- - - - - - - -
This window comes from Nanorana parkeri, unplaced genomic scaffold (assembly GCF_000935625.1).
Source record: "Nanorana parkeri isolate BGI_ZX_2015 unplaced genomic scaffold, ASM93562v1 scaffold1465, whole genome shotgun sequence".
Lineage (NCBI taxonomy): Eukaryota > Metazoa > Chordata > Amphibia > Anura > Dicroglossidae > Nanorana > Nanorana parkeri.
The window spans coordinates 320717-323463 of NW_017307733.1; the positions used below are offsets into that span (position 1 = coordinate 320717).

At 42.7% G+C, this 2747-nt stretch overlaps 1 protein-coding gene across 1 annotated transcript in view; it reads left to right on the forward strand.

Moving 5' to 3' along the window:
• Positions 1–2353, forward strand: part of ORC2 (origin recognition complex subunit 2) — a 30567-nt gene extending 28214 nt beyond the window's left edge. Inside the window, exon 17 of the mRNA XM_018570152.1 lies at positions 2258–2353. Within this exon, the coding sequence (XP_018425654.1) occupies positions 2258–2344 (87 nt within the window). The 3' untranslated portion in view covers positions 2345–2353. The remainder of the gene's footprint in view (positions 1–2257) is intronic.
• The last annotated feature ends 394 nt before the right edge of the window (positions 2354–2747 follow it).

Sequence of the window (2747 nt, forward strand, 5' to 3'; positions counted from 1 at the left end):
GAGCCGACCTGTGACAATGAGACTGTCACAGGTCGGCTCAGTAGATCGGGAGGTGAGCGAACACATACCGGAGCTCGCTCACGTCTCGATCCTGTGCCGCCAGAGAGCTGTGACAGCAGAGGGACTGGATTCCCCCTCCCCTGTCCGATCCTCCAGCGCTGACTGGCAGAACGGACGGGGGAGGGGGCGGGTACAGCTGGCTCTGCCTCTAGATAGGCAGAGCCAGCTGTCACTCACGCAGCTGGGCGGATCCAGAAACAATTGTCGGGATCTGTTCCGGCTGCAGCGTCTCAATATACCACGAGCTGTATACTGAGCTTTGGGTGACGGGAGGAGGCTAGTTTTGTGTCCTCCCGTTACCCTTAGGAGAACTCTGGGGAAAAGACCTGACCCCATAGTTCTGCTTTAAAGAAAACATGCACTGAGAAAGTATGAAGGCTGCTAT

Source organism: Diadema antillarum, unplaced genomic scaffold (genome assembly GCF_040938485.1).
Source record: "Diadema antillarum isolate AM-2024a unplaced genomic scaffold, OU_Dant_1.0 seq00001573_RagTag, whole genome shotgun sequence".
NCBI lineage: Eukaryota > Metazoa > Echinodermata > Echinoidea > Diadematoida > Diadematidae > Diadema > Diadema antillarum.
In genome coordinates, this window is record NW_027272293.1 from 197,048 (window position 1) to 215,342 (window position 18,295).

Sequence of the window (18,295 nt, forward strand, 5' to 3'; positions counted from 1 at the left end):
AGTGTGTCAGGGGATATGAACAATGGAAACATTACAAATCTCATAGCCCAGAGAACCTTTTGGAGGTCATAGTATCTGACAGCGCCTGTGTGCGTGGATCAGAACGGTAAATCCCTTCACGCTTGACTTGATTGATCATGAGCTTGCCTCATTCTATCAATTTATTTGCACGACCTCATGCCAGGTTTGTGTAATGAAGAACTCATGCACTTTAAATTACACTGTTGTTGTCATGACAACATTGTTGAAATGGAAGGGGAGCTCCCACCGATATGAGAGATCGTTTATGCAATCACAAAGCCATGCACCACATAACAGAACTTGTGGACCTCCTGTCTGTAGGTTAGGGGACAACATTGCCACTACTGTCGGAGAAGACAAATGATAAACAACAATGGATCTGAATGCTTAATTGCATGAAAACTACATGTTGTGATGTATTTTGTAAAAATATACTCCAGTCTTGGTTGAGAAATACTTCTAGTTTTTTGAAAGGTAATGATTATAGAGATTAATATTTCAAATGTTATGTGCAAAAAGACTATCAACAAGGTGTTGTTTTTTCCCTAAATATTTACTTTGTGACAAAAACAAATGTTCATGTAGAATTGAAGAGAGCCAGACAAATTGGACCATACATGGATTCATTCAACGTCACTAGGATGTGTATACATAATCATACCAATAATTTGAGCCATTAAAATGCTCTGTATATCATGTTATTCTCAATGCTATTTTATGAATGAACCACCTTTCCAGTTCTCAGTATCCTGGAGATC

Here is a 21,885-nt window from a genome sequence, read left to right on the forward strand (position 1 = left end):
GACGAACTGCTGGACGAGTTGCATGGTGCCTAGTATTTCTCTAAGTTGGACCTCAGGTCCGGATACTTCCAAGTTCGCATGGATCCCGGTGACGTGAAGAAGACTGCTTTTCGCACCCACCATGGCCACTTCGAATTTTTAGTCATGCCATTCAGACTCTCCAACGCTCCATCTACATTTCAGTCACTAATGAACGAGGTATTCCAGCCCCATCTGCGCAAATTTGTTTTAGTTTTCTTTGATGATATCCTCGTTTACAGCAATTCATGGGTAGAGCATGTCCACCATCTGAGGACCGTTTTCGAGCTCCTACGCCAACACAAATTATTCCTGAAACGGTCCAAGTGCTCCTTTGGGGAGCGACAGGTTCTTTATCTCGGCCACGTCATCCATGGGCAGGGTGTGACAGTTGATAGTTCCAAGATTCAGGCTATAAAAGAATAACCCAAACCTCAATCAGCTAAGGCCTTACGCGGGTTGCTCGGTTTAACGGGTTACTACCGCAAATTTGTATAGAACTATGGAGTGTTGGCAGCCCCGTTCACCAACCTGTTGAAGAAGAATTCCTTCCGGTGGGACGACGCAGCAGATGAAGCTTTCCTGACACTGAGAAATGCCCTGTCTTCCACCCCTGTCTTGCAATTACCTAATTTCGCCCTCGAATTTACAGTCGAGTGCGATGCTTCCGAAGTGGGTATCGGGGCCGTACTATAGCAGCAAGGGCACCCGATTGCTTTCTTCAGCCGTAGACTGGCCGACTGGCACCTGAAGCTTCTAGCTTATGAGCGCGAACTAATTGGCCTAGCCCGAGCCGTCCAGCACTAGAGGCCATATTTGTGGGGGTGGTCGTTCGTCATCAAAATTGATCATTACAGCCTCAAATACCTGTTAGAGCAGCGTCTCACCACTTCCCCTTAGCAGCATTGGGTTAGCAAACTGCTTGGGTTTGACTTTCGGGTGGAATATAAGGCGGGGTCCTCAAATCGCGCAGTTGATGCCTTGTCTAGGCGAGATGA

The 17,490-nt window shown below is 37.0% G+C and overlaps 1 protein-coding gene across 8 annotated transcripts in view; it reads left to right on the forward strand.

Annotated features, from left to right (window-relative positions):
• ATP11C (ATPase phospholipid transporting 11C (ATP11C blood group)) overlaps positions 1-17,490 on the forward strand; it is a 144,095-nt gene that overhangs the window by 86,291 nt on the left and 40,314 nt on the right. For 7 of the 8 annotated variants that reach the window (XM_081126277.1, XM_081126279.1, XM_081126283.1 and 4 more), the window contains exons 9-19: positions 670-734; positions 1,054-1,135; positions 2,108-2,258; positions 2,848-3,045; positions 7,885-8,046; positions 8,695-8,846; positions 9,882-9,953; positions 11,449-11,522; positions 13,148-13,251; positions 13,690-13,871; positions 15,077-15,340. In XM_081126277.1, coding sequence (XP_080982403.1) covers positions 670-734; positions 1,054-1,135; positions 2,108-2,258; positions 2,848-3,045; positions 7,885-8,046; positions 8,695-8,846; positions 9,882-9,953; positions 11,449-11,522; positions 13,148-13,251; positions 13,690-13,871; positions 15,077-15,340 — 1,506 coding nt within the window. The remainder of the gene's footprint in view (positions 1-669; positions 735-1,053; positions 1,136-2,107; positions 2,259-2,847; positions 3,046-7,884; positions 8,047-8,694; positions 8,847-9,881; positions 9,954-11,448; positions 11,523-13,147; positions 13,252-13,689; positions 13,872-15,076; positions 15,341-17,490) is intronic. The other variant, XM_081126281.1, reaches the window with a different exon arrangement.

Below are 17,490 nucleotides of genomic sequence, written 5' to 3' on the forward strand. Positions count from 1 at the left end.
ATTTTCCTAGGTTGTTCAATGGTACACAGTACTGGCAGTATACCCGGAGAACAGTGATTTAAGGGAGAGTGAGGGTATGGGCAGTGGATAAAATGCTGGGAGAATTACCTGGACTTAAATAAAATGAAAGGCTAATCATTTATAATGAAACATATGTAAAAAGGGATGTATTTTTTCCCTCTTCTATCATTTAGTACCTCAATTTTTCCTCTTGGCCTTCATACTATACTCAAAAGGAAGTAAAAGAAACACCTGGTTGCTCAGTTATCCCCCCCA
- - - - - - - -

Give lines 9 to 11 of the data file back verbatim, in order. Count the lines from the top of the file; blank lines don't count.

Sequence of the window (2747 nt, forward strand, 5' to 3'; positions counted from 1 at the left end):
GAGCCGACCTGTGACAATGAGACTGTCACAGGTCGGCTCAGTAGATCGGGAGGTGAGCGAACACATACCGGAGCTCGCTCACGTCTCGATCCTGTGCCGCCAGAGAGCTGTGACAGCAGAGGGACTGGATTCCCCCTCCCCTGTCCGATCCTCCAGCGCTGACTGGCAGAACGGACGGGGGAGGGGGCGGGTACAGCTGGCTCTGCCTCTAGATAGGCAGAGCCAGCTGTCACTCACGCAGCTGGGCGGATCCAGAAACAATTGTCGGGATCTGTTCCGGCTGCAGCGTCTCAATATACCACGAGCTGTATACTGAGCTTTGGGTGACGGGAGGAGGCTAGTTTTGTGTCCTCCCGTTACCCTTAGGAGAACTCTGGGGAAAAGACCTGACCCCATAGTTCTGCTTTAAAGAAAACATGCACTGAGAAAGTATGAAGGCTGCTAT

Source organism: Diadema antillarum, unplaced genomic scaffold (genome assembly GCF_040938485.1).